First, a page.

Pope Benedict XVI ended his five-day visit to Israel on a positive note visiting Christian churches of other denominations and solidifying his stance on anti-Semitism after a rancorous week laden with comparisons to his predecessor and disappointment among Israelis.
In his farewell address, the pontiff emphasized the solemn occasion of visiting the Holocaust Memorial and hoped to shed some of the aspersion cast on his statements, which appeared to be rote and lacked enough remorse for the majority of the Israeli public. Local media were awash with criticism for the Pope’s statements since his first day in the country.
“I wish to put on record that I came to visit this country as a friend of the Israelis, just as I am a friend of the Palestinian people,” he said at the airport.
Addressing his speech on the Holocaust directly, Benedict said meeting Jewish survivors was a deeply moving encounter that brought back memories of those “brutally exterminated” he said, choosing the word “exterminated” rather than “killed,” a word many Jews felt wasn’t strong enough in his previous speech.
Compared with Pope John Paul II on virtually every leg of his journey, Benedict was accused of failing to follow the lead of his predecessor in expressing remorse for the Catholic Church’s historic persecution of Jews. He also omitted his own experience in the German army.
But Rabbi David Rosen, a spokesman for interfaith dialogue in Israel, has said all along that this Pope is an academic, not a diplomat.
“Benedict is shier than his predecessor and not comfortable in public relations, dealing with image,” he said. “There is a big difference in style the way they communicate and the nature of their communication.”
During this papal visit, Palestinians scored a major political boost from the Pope as he called for a Palestinian state in several speeches and sermons and expressed empathy with the suffering of the people. And as he left the country, he again noted the separation wall, something he called “one of the saddest sights for me during my visit to these lands.”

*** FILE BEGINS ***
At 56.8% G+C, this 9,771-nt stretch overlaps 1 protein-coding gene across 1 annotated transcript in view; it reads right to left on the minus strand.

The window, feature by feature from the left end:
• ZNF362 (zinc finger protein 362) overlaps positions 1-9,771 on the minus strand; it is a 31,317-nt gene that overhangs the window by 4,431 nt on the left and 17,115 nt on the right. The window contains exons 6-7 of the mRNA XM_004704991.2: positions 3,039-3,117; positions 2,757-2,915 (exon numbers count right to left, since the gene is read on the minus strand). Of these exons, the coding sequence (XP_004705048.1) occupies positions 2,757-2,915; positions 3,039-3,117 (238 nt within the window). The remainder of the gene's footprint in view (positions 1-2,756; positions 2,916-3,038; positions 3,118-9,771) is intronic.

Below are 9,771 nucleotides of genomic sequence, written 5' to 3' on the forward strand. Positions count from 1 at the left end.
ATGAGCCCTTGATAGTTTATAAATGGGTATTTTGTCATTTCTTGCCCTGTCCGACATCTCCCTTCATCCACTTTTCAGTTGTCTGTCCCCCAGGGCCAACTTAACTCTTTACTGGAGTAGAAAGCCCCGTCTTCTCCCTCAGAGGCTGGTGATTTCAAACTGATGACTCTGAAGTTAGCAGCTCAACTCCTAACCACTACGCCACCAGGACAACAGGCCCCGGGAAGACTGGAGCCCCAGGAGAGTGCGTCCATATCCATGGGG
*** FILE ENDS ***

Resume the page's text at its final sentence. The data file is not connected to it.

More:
“Let it be universally recognized that the state of Israel has the right to exist, and to enjoy peace and security within internationally agreed borders,” he said. “Let it be likewise acknowledged that the Palestinian people have a right to a sovereign independent homeland, to live with dignity and to travel freely.”
Israeli President Shimon Peres absolved Benedict of his statements on the Holocaust and anti-Semitism, saying they carried “substantive weight.”
In a meeting with Prime Minister Benjamin Netanyahu, Pope Benedict condemned anti-Semitism and hate against the State of Israel, the prime minister’s office said. Netanyahu asked the pontiff to sound his moral voice against Iran.
On his last day, Pope Benedict visited the Greek Patriarchate, the Holy Sepulchre Church, the tradition site of Jesus’ death and burial, and St. James Armenian Convent, where he praised progress in relations between Catholics and Orthodox faiths.
Archbishop Nourhan Manougian reminded the Pope that many nations have yet to recognize the Armenian Genocide of 1915 in Turkey. The Pontiff did not address the sticky political situation in his speech, but the 200 Armenians gathered were nevertheless pleased for the recognition of their community as the last stop on the Pope’s tour in the Holy Land.
“The significance is that we are one of the Christian communities in the Old City and for us it is a great honor to be visited by the Pope,” said Michael Zakarian. “It is good for Armenians to be recognized especially being such a small minority”
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